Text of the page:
Herve Filion crowned an incredible driving career in majestic fashion on October 7th, 2012, at Rideau Carleton Raceway when he won three races in his final performance in the sulky. The Canadian legend, who hadn’t won a race in two years, concluded his remarkable career with 15,183 lifetime wins and over $88 million in purse money.
Filion’s world career record win total of 15,180 was surpassed this past summer by The Meadows driver Dave Palone at The Meadows Racetrack on July 5 when he surged past Filion’s mark that had stood for years. Filion was at The Meadows that night to witness the event. Palone shook hands and hugged Filion, whom Palone grew up watching on television and idolized.
Filion said, “I am very happy for Dave. I’m happy for the industry of harness racing. It’s doing good…and I’m very happy that someone broke (the record), and it couldn’t happen to a nicer guy, Dave Palone.”
The 72-year-old native of Angers, QC, who now lives in New York with his family, won 16 seasonal dash titles, 30 times was in the top five and seven times the world’s leading money winner. He was known for his unworldly gift in a race bike and his unmatched work ethic. In 1968 Filion won a then-record 637 races, a mark that stood until 1986 when fellow Hall of Fame Quebec driver Mike LaChance bettered the mark. Two years later Filion regained his crown, winning 798 races in the first of three consecutive dash crowns. A year later he surpassed his own record with 814 wins. (Three others have since broken that record.)
Prior to his memorable night at Rideau Carleton, Filion said he was pleased that his last hurrah would occur at the Ottawa Valley, where he started. “I won’t race anymore, I am retired. I’m 72, working on 73…I feel good, but you know, I’ve had enough racing horses. Right now, I’m spending a lot of time with the family.”
By the time Filion became the youngest driver ever inducted into Canada’s Horse Racing Hall of Fame in 1976 at age 36, the legendary horseman from Angers, QC, had already compiled nearly 6,000 wins. More than 30 years later that number had ballooned to just over 15,000, making him the winningest driver in the history of North American racing – a total that was nearly 3,000 more than his closest competitor.
It’s been an impressive career for the determined man with nine siblings raised on the family farm in Quebec. “We were poor when I was a kid. Three boys to a bed and two horses to a stall.” As a boy Herve forsook hockey in favor of horses, constantly spending what time he could with them. “I guess I was about 11 when I started thinking about being a driver.” Herve was hoisted into a sulky race for the first time when he was 13 at Rigaud, Que. He won the race with Guy Grattan, which incidentally paid a handsome win mutuel. His determination to succeed soon had Herve studying the performances of other drivers. He chose future Hall of Fame inductee Keith Waples as one to pattern himself after. Waples’ unique style of being able to shift the bike around in tight quarters was a tactic that Filion adopted and refined to what many observers call the Herve Hop. “I can move a sulky maybe two feet to the right or to the left,” Filion said. Herve and his brothers (all of whom became licensed drivers) branched out from Angers to tracks in Quebec and Ontario before moving to the United States.
In his heyday, Filion often drove six or seven races at a matinee in New Jersey, then flew by helicopter to New York for six or seven drives at either Roosevelt or Yonkers. Many times after driving in an early race or two at the New York tracks he would sneak behind the tote board and hop a helicopter for a short ride to the airport, where he would board a private jet flight for a flight to Toronto and a drive in a stakes feature at Greenwood Raceway. The hustle paid off for Filion. He would make numerous appearances at small tracks instead of resting in comfort at home. One cold winter’s day at Orangeville Raceway he was thrown from the sulky as though shot from a cannon. He flew high and landed on his shoulder, but rolled to his feet, clear of oncoming horses. The incident didn’t faze him a she was back in the sulky for the next race. There were thoughts that an outstanding career might have ended that afternoon for a big-name driver on a track known to few people outside Ontario. He told one U.S. writer, “Look, I’m here because I owe the sport. It has been good to me. I should give something back.” Filion was fond of saying, “If I wasn’t doing this, I’d be carrying a lunch pail to work every day.”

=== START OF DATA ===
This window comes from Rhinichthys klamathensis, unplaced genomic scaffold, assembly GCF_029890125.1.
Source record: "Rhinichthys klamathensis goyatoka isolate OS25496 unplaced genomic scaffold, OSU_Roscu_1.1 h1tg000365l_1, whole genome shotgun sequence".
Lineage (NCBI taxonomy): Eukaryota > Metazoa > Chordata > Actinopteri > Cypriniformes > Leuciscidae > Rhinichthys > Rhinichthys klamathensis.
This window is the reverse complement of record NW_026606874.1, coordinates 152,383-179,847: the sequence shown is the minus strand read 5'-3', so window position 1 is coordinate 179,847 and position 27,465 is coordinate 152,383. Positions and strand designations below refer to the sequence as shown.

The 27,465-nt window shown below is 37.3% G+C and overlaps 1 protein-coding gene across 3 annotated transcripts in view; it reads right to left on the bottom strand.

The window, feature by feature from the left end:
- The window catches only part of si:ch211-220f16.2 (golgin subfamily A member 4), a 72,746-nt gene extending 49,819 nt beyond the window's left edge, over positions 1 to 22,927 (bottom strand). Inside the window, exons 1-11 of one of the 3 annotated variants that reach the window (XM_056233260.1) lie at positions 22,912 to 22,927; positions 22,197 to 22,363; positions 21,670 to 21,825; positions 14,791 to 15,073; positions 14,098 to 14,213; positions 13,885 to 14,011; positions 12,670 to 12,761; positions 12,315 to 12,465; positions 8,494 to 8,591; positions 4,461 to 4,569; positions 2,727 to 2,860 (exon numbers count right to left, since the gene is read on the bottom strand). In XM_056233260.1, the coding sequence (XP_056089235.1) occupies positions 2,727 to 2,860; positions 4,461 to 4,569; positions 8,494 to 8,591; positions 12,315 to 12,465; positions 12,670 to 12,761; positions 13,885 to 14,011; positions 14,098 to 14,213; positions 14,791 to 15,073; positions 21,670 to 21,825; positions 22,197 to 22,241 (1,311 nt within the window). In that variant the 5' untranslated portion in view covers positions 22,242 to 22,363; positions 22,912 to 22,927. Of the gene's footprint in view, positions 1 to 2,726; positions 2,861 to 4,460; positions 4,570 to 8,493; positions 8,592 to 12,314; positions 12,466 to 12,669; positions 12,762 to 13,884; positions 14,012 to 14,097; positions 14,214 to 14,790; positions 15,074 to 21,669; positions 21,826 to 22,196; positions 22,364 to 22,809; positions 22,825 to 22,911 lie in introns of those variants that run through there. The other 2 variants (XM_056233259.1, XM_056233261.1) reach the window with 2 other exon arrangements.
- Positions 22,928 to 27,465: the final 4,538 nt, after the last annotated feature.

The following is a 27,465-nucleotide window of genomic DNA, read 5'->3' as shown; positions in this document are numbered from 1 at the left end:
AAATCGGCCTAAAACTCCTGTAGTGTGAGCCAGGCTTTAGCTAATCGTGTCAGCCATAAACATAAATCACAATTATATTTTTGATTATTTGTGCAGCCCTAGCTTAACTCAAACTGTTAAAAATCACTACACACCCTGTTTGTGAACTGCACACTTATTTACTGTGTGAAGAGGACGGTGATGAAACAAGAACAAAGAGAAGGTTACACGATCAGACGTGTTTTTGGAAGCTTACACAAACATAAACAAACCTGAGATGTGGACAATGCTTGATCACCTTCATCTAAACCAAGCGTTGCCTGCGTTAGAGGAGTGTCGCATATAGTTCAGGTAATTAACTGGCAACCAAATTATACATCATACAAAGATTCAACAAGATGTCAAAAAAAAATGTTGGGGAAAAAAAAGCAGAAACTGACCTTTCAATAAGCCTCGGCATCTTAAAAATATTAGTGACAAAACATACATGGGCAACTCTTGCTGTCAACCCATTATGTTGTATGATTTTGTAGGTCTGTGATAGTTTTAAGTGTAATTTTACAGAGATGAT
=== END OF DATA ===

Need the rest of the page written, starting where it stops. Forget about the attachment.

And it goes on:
Among the quantity of horses was a fair share of quality performers. He upset the great Albatross with Nansemond in The Little Brown Jug; he won the Dexter Cup with Marlu Pride and the Realization Pace with Adios Waverly, Keystone Pebble and Otaro Hanover. In 1986, Filion drove Quebec’s great trotting mare Grades Singing. In 1970 he gained more notoriety when he won five races on one card at Brandywine, Del., each in less than two minutes. At Windsor Raceway he also won seven races on a single program. That year, 1971, he was named the winner of the Lou Marsh trophy as Canada’s Professional Athlete of the Year. Filion also received the Medal of Honour from Prime Minister Pierre Trudeau; he won a Hickok Professional Athlete Award; he earned several United States Trotting Association awards; he was the Horseman of the Year, as voted by the Canadian Trotting Association and has been Harness Tracks of America Driver Of The year. In 1975, he became the youngest person ever inducted into the U.S. Harness Racing Hall of Fame. As U.S. Hall of Fame great Billy Haughton once said, “There are a lot of good harness drivers, a few great ones … and then there is Filion.”